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The Universal Golden Rule

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The Golden Rule teaches that we should treat others as we, ourselves, would wish to be treated. This basic ethic is repeated in a multitude of variations in the texts of all the great religions of the world.

And, really, what else is there to say?

Bahá'í Faith
If thou lookest for justice, choose thou for others what thou chooses for thyself.

Buddhism
Hurt not others in ways that you yourself would find hurtful.

Christianity
As ye would that men should do to you, do ye also to them likewise.

Confucianism
Surely it is the maxim of loving-kindness: Do not unto others that you would not have them do unto you.

Gnosticism
If you bring forth what is within you, what you bring forth will save you. If you do not bring forth what is within you, what you do not bring forth will destroy you.

Hinduism
This is the sum of all true righteousness: deal with others as thou wouldst thyself be dealt by. Do nothing to thy neighbor, which thou wouldst not have him do to thee after.

Islam
No one of you is a believer until he desires for his brother that which he desires for himself.

Jainism
Indifferent to worldly objects, a man should wander about, treating all creatures in the world as he himself would be treated.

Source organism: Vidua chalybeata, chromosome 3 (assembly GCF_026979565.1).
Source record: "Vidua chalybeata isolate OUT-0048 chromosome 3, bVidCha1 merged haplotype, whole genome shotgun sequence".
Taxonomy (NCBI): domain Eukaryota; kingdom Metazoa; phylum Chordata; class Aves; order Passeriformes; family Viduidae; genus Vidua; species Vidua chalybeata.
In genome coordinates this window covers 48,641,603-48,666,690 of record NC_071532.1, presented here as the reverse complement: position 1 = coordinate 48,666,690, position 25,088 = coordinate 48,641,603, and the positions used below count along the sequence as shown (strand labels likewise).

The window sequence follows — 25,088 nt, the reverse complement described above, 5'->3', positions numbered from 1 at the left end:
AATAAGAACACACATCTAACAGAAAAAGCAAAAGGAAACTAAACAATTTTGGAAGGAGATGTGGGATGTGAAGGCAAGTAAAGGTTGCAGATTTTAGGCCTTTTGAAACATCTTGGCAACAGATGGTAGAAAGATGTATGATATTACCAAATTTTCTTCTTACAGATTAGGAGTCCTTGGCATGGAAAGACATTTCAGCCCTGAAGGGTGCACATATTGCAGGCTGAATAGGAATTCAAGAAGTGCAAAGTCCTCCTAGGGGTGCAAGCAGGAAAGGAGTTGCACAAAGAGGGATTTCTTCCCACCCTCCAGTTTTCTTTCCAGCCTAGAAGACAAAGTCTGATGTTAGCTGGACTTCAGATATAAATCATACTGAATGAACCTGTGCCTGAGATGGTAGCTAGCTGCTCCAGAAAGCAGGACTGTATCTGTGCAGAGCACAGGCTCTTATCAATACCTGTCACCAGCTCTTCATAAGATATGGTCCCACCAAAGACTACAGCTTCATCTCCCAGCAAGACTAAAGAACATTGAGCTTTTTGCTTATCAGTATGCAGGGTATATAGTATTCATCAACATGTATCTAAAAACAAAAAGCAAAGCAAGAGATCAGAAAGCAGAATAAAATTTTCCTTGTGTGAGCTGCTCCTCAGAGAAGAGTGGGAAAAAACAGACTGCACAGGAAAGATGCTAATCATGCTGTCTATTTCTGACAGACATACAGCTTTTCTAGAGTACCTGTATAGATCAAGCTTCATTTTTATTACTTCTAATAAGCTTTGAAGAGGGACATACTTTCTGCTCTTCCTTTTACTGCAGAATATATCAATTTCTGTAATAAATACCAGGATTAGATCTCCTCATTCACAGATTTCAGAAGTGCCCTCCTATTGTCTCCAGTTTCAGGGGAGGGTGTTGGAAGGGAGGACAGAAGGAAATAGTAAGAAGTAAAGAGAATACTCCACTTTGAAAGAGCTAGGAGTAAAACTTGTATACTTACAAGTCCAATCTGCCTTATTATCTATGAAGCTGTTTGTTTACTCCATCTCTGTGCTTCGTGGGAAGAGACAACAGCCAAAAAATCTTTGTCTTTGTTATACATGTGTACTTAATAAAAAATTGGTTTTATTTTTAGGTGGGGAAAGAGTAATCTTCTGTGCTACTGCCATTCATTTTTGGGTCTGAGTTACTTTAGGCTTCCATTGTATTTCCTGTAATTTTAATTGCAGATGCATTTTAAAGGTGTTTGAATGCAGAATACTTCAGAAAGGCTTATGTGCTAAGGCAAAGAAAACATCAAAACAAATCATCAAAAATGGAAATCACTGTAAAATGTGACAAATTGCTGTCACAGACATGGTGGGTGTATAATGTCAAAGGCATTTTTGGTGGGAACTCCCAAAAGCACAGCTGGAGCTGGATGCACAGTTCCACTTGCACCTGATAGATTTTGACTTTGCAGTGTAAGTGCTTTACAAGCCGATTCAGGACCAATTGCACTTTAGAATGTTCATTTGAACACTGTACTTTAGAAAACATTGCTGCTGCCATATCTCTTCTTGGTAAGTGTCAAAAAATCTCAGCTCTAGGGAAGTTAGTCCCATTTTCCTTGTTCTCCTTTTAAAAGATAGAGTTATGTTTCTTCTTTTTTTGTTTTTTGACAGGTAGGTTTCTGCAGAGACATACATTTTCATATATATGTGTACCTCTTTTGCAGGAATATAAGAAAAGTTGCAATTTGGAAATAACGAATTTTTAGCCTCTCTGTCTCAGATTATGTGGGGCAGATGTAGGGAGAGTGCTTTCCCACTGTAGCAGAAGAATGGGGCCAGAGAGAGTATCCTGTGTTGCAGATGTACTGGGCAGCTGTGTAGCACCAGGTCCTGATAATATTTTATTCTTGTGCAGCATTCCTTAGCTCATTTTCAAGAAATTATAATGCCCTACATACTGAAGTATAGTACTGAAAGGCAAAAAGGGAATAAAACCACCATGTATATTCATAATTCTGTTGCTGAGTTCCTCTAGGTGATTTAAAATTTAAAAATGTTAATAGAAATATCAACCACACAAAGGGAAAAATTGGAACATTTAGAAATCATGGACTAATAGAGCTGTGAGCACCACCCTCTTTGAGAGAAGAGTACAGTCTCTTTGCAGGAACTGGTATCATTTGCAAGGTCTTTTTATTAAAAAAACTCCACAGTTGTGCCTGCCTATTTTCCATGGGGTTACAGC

Judaism
What is hateful to you do not to others. That is the entire Law, all the rest is commentary.

Native American
The Universe is the Mirror of the People, and each person is a Mirror to every other person.

Sikhism
As thou deemest thyself, so deem others; then shalt thou become a partner in Heaven.

Shintoism
Irrespective of their nationality, language, manners and culture, men should give mutual aid, and enjoy reciprocal, peaceful pleasure by showing in their conduct that they are brethren.

Taoism
The good man ought to pity the malignant tendencies of others; to rejoice over their excellence; to help them in their straits; to regard their gains as if they were his own, and their losses in the same way.

Wicca
And ye harm none, do what ye will, lest in thy self-defense it be, ever mind the rule of three.

Zoroastrianism
That nature only is good when it shall not do unto another whatever is not good for its own self.

Most of us were raised with one or another version of the Golden Rule: "Love thy neighbor as thyself." And, unfortunately most of us do live according to it. That is to say, we do treat our neighbors as we treat ourselves -- which is not very well, at all!

But there is an oft-overlooked caveat to the Golden Rule.

Notice that there are endless permutations on the theme "Do Unto Others What You Would Have Others Do Unto You." Or, "Love Thy Neighbor as Thyself." But not one -- not one single one -- says anything like "Love Thy Neighbor More than Thyself."

It is very clear that love of thy neighbor is predicated on the assumption of love for thyself.
How can we, after all, love humanity as a whole and not love ourselves? Are we not included? If we are not human, what are we? Some slug-like subspecies? Deities on high, exempt from the human struggle? Rocks?

Imagine the world full of people who honor their own sacred worth and grant that same respect to every other person on Earth.

What a golden world it would be!

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